Results

A total of 140 patients were included in this study with 50 (35.7%) females and 90 (64.3%) males. The mean age of the patients included in this study was 39.76 ± 8.45. The minimum and the maximum age of the patients were 22 and 70, respectively. Of the 140 patients, 18 (12.8%) patients presented with oral candidiasis.

Among the Candida species isolated, Candida albicans was the most common species responsible for Oral Candidiasis followed by Candida tropicalis.

Among the 12 Candida albicans tested, 10 isolates were susceptible to all the antifungals. Out of the two resistant isolates, one was resistant to ketoconazole and Flucanazole, and the other was resistant to Itraconazole. All the non-albicans Candida were susceptible to all the antifungals tested.

There was significant association between CD4 count and the prevalence of candidiasis (P value 0.007). Of the 18 patients with Candida infections, 16 patients had CD4 count < 200 cells/ µl, while 2 patients had CD4 count between 200 – 499 cells/ µl. Candida infection was not found in the 20 patients with CD4 count ≥ 500 cells/ µl.

Discussion

HIV infection is not only associated with high Candida colonization rate but also with development of overt disease like oral thrush [12]. Candidiasis being a frequent infection among PLHA, has been documented in up to 70% of the patients infected with HIV [2]. The incidence, prevalence and severity of Candida infection is inversely proportional to the CD4 count of the PLHA. The treatment of Candidiasis is hampered by delay in diagnosis and lack of species level identification especially in PLHA in whom non-albicans Candida species are in high prevalence causing serious infection and exhibiting relatively high resistance to commonly used azole antifungal drugs. With these view , this study was conducted to determine the profile and antifungal susceptibilty of Candida species from Oral thrush of People Living with HIV/AIDS(PLHA)along with correlation of their immunological status.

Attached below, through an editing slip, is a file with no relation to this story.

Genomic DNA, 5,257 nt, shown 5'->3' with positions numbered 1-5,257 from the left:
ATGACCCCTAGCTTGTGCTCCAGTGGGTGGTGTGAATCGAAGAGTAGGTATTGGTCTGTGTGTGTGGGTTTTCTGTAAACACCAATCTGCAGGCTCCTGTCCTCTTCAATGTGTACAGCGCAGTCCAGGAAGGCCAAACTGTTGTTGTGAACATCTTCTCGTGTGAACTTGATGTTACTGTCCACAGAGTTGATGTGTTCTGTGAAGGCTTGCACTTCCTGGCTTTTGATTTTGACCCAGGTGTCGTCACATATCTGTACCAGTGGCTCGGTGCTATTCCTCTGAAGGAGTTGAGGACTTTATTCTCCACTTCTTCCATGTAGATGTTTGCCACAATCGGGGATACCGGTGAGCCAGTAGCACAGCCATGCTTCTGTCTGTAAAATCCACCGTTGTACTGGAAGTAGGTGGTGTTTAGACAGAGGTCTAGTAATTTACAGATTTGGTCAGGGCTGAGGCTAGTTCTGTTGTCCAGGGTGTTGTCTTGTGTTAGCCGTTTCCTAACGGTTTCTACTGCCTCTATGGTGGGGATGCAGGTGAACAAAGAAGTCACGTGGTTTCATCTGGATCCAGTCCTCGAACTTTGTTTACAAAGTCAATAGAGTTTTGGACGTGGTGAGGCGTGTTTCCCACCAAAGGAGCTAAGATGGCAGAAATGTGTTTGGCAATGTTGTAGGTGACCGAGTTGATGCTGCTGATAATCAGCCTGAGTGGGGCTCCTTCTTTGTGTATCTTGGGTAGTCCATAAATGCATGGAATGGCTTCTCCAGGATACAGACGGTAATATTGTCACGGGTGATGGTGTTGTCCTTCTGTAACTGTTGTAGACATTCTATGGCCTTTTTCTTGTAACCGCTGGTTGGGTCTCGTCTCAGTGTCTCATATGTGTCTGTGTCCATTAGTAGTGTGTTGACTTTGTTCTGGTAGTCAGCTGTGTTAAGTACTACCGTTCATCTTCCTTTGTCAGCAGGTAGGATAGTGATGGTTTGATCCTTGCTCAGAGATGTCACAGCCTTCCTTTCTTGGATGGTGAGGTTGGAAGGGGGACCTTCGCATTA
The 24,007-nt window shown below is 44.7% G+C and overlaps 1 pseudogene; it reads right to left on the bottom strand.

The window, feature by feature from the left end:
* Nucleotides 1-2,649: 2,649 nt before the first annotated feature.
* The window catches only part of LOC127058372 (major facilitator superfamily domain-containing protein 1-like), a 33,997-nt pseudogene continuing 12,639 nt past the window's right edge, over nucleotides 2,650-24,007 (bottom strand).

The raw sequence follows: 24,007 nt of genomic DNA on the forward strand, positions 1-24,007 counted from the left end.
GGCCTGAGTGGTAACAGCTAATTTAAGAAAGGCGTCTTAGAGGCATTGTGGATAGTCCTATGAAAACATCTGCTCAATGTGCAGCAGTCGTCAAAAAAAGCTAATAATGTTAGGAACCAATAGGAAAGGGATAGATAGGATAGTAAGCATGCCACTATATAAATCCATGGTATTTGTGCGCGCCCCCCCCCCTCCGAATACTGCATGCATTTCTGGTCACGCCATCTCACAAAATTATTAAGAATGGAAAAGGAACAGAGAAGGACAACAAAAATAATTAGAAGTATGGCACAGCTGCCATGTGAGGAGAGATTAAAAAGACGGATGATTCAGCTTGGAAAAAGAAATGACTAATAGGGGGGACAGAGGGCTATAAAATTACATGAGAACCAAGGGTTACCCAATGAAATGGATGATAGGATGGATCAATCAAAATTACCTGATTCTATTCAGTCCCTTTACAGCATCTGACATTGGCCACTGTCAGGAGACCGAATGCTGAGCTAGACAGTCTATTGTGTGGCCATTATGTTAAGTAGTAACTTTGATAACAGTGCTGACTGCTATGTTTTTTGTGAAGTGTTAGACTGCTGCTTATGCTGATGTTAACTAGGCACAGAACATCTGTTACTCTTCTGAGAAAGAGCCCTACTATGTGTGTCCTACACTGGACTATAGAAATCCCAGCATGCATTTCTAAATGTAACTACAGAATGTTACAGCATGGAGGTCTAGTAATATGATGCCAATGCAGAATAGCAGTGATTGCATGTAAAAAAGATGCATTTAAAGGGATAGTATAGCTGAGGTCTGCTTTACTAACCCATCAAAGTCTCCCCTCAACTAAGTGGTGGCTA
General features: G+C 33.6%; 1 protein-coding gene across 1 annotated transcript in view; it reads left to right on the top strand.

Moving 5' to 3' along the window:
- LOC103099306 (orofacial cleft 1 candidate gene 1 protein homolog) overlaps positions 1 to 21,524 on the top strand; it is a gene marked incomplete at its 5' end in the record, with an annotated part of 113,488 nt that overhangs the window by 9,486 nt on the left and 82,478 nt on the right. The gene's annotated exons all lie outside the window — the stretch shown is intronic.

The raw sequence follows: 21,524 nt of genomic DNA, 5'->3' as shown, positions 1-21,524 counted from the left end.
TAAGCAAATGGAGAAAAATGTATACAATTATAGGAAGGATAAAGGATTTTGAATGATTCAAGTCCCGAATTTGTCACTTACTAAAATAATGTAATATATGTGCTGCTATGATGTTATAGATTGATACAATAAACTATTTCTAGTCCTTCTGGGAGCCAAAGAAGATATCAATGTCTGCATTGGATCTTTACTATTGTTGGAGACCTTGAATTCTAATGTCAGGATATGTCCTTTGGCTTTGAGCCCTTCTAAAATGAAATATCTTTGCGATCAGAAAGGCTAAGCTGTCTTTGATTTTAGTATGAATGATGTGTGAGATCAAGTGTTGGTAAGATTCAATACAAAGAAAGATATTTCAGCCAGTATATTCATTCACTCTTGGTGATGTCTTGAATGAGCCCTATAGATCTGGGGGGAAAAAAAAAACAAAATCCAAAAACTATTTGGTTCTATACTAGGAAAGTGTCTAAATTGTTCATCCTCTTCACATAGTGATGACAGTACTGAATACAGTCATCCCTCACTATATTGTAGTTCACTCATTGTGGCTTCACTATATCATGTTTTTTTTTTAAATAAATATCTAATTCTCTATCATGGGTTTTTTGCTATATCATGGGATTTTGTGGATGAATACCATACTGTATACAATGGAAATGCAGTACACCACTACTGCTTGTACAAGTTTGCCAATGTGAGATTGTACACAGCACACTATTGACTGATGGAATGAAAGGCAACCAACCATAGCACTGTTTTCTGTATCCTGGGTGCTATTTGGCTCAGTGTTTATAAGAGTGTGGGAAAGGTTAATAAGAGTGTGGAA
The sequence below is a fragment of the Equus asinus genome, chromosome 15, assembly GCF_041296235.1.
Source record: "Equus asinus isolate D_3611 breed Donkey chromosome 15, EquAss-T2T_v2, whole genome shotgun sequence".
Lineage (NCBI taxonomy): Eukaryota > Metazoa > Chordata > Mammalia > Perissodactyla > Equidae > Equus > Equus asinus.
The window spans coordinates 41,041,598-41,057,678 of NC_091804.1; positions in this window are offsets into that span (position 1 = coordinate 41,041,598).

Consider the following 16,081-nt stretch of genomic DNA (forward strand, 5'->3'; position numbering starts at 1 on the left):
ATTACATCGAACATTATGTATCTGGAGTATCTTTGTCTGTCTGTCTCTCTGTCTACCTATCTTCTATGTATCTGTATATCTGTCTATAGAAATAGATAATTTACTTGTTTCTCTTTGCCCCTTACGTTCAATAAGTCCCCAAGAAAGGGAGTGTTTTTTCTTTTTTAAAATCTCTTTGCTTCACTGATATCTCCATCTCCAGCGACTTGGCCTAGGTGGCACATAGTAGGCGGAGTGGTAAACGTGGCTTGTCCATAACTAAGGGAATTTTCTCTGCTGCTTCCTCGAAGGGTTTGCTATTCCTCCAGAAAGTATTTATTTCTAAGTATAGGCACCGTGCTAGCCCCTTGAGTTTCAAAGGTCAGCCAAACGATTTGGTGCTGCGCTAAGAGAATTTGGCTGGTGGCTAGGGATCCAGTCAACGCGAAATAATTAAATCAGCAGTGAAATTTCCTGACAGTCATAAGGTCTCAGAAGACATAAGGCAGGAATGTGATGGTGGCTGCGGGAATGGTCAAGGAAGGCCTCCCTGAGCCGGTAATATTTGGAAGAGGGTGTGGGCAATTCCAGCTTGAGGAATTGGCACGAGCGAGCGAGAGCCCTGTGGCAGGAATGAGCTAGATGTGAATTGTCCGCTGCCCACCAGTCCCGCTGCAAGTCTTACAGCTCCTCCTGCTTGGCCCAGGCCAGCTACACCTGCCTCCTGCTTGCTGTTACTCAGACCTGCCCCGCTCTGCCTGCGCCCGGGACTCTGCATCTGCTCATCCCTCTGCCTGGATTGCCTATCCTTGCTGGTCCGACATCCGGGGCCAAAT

The mean age of PLHA in this study was 39.76 ± 8.45 with age range of 20-70 years and the age group of 20-45 years being the most commonly affected. Male preponderance was observed in this study with a male to female ratio of 1.8:1 which correlates with the demographic variables of PLHA in our country. It also highlights the increased risk in males in comparison with females attributing to their risky behaviours and jobs. Similar findings was found by Anwar et al., Nissapatorn et al. and Maheswari et al. who studied the opportunistic infections spectrum and Candida profile in PLHA [12-14].

Of 18 Candida species isolated from oral lesions, 12 were Candida albicans (66.6%) while 6 were non albicans Candida species (33.3%) which were consistent with other studies done by Sangeetha et al., Nadeem et al., Francis et al. and Kaur et al. [15-17] . Among the 18 Candida isolated from Oral thrush of PLHA, Candida albicans was the most frequently isolated species accounting to 66.6%, followed by C.tropicalis (16.6%), C.dubliniensis (5.5%), C.krusei (5.5%) and C.parapsilosis (5.5%).

Isadora et al Mexico, demonstrated the same with C.albicans (71.8%) being the most common species followed by C.tropicalis (12.2%), C.glabrata (8.3%), C.parapsilosis (2.2%), C.krusei (1.7%) and C.guilliermondii (1.1%) [18]. And Faseela et al. Karnataka [19], the study done with 40 Candida isolates from oral thrush 60% were C.albicans and was the predominant species, followed by 15% C.tropicalis, 10% C.glabrata, 5% C.dubliniensis, 5% C.krusei, 2.5% C.lusitaniae and 2.5% C.parapsilosis which was similar to the findings in the present study. Though all these studies show Candida albicans as the most common species, an increasing trend in the prevalence of non-albicans Candida is being observed.